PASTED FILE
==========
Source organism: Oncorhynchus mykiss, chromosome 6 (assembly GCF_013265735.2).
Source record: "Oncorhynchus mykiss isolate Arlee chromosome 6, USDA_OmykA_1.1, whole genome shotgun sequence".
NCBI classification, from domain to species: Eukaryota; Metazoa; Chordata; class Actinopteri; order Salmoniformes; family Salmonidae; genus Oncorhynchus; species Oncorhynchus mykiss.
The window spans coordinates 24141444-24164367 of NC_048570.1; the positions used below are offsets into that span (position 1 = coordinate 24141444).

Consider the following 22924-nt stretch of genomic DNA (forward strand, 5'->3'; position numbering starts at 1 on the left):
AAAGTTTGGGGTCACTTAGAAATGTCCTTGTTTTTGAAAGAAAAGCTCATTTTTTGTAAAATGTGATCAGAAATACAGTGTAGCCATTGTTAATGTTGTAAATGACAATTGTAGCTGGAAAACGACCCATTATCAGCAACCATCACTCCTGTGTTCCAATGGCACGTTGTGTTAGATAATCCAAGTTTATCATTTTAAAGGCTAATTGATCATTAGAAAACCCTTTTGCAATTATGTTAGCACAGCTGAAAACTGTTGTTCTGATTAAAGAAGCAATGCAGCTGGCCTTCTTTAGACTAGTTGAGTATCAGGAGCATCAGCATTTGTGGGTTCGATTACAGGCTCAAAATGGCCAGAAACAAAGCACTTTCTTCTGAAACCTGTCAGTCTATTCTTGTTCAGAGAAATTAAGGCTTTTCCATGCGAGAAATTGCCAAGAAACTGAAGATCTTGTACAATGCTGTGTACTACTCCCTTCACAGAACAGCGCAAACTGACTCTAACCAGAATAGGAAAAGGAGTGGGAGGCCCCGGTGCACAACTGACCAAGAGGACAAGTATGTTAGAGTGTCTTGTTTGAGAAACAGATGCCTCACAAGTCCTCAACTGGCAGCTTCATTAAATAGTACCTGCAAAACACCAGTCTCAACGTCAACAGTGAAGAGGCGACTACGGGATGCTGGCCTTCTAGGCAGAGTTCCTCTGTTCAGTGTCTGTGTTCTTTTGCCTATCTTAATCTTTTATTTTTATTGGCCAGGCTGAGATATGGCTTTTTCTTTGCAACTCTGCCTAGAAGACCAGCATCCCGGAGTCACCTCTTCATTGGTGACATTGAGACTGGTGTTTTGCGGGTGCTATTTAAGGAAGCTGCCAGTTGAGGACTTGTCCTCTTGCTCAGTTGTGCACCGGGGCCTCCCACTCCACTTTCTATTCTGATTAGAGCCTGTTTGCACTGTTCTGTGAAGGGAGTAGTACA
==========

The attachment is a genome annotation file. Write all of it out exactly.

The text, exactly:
Source organism: Oncorhynchus mykiss, chromosome 6 (assembly GCF_013265735.2).
Source record: "Oncorhynchus mykiss isolate Arlee chromosome 6, USDA_OmykA_1.1, whole genome shotgun sequence".
NCBI classification, from domain to species: Eukaryota; Metazoa; Chordata; class Actinopteri; order Salmoniformes; family Salmonidae; genus Oncorhynchus; species Oncorhynchus mykiss.
The window spans coordinates 24141444-24164367 of NC_048570.1; the positions used below are offsets into that span (position 1 = coordinate 24141444).

Consider the following 22924-nt stretch of genomic DNA (forward strand, 5'->3'; position numbering starts at 1 on the left):
AAAGTTTGGGGTCACTTAGAAATGTCCTTGTTTTTGAAAGAAAAGCTCATTTTTTGTAAAATGTGATCAGAAATACAGTGTAGCCATTGTTAATGTTGTAAATGACAATTGTAGCTGGAAAACGACCCATTATCAGCAACCATCACTCCTGTGTTCCAATGGCACGTTGTGTTAGATAATCCAAGTTTATCATTTTAAAGGCTAATTGATCATTAGAAAACCCTTTTGCAATTATGTTAGCACAGCTGAAAACTGTTGTTCTGATTAAAGAAGCAATGCAGCTGGCCTTCTTTAGACTAGTTGAGTATCAGGAGCATCAGCATTTGTGGGTTCGATTACAGGCTCAAAATGGCCAGAAACAAAGCACTTTCTTCTGAAACCTGTCAGTCTATTCTTGTTCAGAGAAATTAAGGCTTTTCCATGCGAGAAATTGCCAAGAAACTGAAGATCTTGTACAATGCTGTGTACTACTCCCTTCACAGAACAGCGCAAACTGACTCTAACCAGAATAGGAAAAGGAGTGGGAGGCCCCGGTGCACAACTGACCAAGAGGACAAGTATGTTAGAGTGTCTTGTTTGAGAAACAGATGCCTCACAAGTCCTCAACTGGCAGCTTCATTAAATAGTACCTGCAAAACACCAGTCTCAACGTCAACAGTGAAGAGGCGACTACGGGATGCTGGCCTTCTAGGCAGAGTTCCTCTGTTCAGTGTCTGTGTTCTTTTGCCTATCTTAATCTTTTATTTTTATTGGCCAGGCTGAGATATGGCTTTTTCTTTGCAACTCTGCCTAGAAGACCAGCATCCCGGAGTCACCTCTTCATTGGTGACATTGAGACTGGTGTTTTGCGGGTGCTATTTAAGGAAGCTGCCAGTTGAGGACTTGTCCTCTTGCTCAGTTGTGCACCGGGGCCTCCCACTCCACTTTCTATTCTGATTAGAGCCTGTTTGCACTGTTCTGTGAAGGGAGTAGTACA